Palfinger Marine has completed its first major refurbishment jobs since the start of the pandemic, according to a press release.
The job involved servicing 18 lifeboats and 20 winches for the Allure of the Seas from Royal Caribbean International.
To complete the job, 11 technicians from Palfenger’s U.S. service office travelled to Naventia’s shipyard in Cádiz, Spain, where they joined five LSA- and seven refinishing technicians from Palfinger Spain.
Palfinger’s Florida-based Operations Manager Josh Lozano has celebrated the resumption of major cruise operations at Palfinger.
“Slowly but surely, we were able to resume our work after the lockdown, starting with the first successful service job for the Allure of the Seas,” he said.
Together, the technicians working on the Allure refinished the canopies on 18 lifeboats – which can carry up to 370 people each – and inspected the boats and release gear.
This work included “cleaning and maintaining the release hooks as well as inspecting the boats according to MSC.402 and other regulations required by class and flag,” the company stated. The jobs took 30 days to complete.
Lozano said that they have also been performing two cruise drydocking in Italy and Singapore, utilizing the company’s corresponding local offices. Additional planned inspections were performed by the company’s UK office.
Spanish shipbuilder Navantia is stepping up its bet on offshore wind energy, a venture that stands to benefit from the European Union’s fiscal response to the pandemic.
The landmark 750 billion-euro ($890 billion) pandemic-recovery aid will encourage Spain to invest more in clean energy. That could galvanize the company’s recent pivot into sea-based power projects, said Managing Director Javier Herrador del Rio. With demand flagging for its military vessels, Navantia has branched into building the massive foundations for wind turbines that can stretch out of the water as high as a 50-story office building.
The comment underscores how companies across the EU are gearing up to take part in the bloc’s biggest-ever stimulus package. Europe’s leaders have said they want countries to spend a significant portion of the funds on making the regional economy more carbon-neutral. Navantia’s green projects might become a test case for the program.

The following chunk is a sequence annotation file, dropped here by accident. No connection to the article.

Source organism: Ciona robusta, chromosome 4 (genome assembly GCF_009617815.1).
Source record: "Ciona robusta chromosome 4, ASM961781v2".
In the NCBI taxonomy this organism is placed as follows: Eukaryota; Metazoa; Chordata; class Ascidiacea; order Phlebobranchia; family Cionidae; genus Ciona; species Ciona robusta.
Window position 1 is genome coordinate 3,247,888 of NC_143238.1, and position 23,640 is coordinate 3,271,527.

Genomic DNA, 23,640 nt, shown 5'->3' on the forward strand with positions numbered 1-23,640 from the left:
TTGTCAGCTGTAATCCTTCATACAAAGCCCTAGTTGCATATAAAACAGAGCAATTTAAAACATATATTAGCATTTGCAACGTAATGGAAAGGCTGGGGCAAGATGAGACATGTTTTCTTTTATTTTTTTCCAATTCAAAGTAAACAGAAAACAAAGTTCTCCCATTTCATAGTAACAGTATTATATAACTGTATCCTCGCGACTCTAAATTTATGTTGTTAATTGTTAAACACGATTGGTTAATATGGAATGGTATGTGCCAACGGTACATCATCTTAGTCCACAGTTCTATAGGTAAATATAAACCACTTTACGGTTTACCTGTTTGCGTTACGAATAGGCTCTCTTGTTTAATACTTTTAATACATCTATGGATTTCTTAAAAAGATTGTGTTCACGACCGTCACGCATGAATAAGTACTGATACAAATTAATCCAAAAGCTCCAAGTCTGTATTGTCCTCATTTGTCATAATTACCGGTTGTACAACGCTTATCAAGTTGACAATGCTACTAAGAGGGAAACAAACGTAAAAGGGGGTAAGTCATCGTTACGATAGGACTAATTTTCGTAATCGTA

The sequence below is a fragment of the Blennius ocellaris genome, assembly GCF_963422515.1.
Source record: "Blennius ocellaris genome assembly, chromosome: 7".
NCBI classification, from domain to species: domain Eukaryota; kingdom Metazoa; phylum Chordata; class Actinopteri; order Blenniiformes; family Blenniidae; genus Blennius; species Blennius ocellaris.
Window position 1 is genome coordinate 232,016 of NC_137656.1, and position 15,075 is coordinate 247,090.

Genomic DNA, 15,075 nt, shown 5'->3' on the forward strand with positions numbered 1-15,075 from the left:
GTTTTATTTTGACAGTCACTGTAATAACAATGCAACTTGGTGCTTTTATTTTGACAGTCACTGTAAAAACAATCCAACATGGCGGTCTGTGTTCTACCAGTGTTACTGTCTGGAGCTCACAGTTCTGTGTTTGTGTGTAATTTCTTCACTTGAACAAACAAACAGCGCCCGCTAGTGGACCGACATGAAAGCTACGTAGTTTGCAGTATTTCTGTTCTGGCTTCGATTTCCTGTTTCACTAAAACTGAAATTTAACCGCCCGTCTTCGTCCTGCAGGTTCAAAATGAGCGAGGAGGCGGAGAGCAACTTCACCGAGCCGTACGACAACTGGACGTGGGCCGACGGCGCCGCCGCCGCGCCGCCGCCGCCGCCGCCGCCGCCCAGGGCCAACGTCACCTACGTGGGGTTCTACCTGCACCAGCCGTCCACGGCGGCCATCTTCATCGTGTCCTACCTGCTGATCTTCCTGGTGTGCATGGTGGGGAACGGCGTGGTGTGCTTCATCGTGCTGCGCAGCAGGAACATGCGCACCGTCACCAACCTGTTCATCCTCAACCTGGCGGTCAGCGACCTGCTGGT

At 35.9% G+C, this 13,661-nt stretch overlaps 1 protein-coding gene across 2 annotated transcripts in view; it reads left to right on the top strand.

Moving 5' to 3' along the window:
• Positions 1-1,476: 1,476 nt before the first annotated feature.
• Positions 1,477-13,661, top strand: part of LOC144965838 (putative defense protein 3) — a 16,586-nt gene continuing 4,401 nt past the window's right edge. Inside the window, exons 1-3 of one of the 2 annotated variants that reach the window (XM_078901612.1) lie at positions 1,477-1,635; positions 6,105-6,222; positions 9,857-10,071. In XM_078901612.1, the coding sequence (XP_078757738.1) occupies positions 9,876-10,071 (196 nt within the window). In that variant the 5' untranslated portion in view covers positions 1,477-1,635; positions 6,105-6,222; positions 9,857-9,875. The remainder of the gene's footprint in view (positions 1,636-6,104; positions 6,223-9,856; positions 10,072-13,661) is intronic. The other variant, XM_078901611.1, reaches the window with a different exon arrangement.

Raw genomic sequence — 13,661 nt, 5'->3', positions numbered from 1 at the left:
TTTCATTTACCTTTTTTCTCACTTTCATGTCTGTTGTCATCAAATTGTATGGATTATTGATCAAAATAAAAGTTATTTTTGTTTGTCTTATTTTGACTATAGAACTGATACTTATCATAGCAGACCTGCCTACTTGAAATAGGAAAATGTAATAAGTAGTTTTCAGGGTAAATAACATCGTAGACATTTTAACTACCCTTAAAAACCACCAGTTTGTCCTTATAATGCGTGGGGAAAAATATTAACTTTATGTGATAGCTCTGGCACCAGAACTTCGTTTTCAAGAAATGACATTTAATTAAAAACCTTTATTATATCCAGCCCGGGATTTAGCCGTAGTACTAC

Spain and Italy are poised to be among the largest recipients of the funds and both countries are hashing out details of how to spend the money. The fiscal jolt is an opportunity for the Spanish administration to start investing in offshore wind farms in the northern Galicia and Basque regions and in southern Andalusia, Herrador del Rio said.
Naval shipbuilding “is highly cyclical and even more so during such volatile times like we’re living through now – when we exit one crisis and then fall into another,” the managing director of Navantia’s Bay of Cadiz Shipyard said in an interview. Rocky economic times limited Spain’s ability to invest in new ships and forced state-owned Navantia into more manufacturing areas. The offshore wind became a strategic priority in 2018, he said.
The firm’s fortunes have ebbed since the 1980s when demand was high for made-in-Europe warships and oil tankers and the company employed about 40,000. While staff has since dropped to about one-tenth of that, it was still able to take on Saudi Arabia’s 2018 order of five corvettes for its navy, one of Navantia’s few major shipbuilding contracts in recent years.
While Spain was a global pioneer in solar and wind projects, the offshore wind-park industry is still quite young. Contracts Navantia has signed in the sector don’t generate nearly as much revenue as building submarines and aircraft carriers.
Overall, companies globally are operating about 30 gigawatts of offshore wind energy, said Imogen Brown, an analyst at BloombergNEF, an energy research firm. That’s a fraction of the 611 gigawatts of land-based wind projects, based on data through 2019, she said.
Most of the turbines are in the North Sea, off the coasts of the U.K., the Netherlands, Denmark and Germany. The strong winds and comparatively shallow seabed have allowed major players such as Denmark’s Bladt Industries and the Netherlands’ Sif Group to anchor what is known as “bottom-fixed” turbines to the ocean floor.
Navantia has received commissions for 10 projects since 2014, including orders to manufacture several dozen bottom-fixed turbines for Iberdrola’s 500-megawatt offshore wind farm in Brittany.
The Mediterranean Sea that borders much of Spain has relatively deep waters. That has pushed Navantia and other manufacturers, including Italian shipbuilder Saipem SpA, to shift their focus to floating wind turbines. But the technology is still incipient and there’s not a standardized design, Brown said.
“It’s only demonstration projects that have been commissioned so far,” she said. “We think bottom-fixed wind turbines will still be the driver in the market pre-2030.”
Europe’s increased funding for clean-energy projects will help to bolster investments in technologies to improve floating projects, Herrador del Rio said at the company’s Puerto Real shipyard near the Strait of Gibraltar, the strategic entrance to the Mediterranean from the Atlantic Ocean. That funding will eventually lead to building more wind farms off the Spanish coasts and in the Mediterranean Sea.
“Sooner or later it will become a reality,” he said. “I’m convinced.”
Carnival Triumph’s transformation into Carnival Sunrise includes a suspended ropes course as part of its sports square (credit: Andy Newman)Carnival Triumph’s transformation into Carnival Sunrise includes a suspended ropes course as part of its sports square (credit: Andy Newman) Carnival Cruise Line vice president revitalisation and hotel refurbishment Lisa McCabe opens up on the transformation of Carnival Sunrise and how this will be incorporated into Carnival Victory’s revitalisation In 2019 Carnival Cruise Line carried out the largest refurbishment in its history – and it is using those learnings as it plans a major retrofit for Carnival Sunrise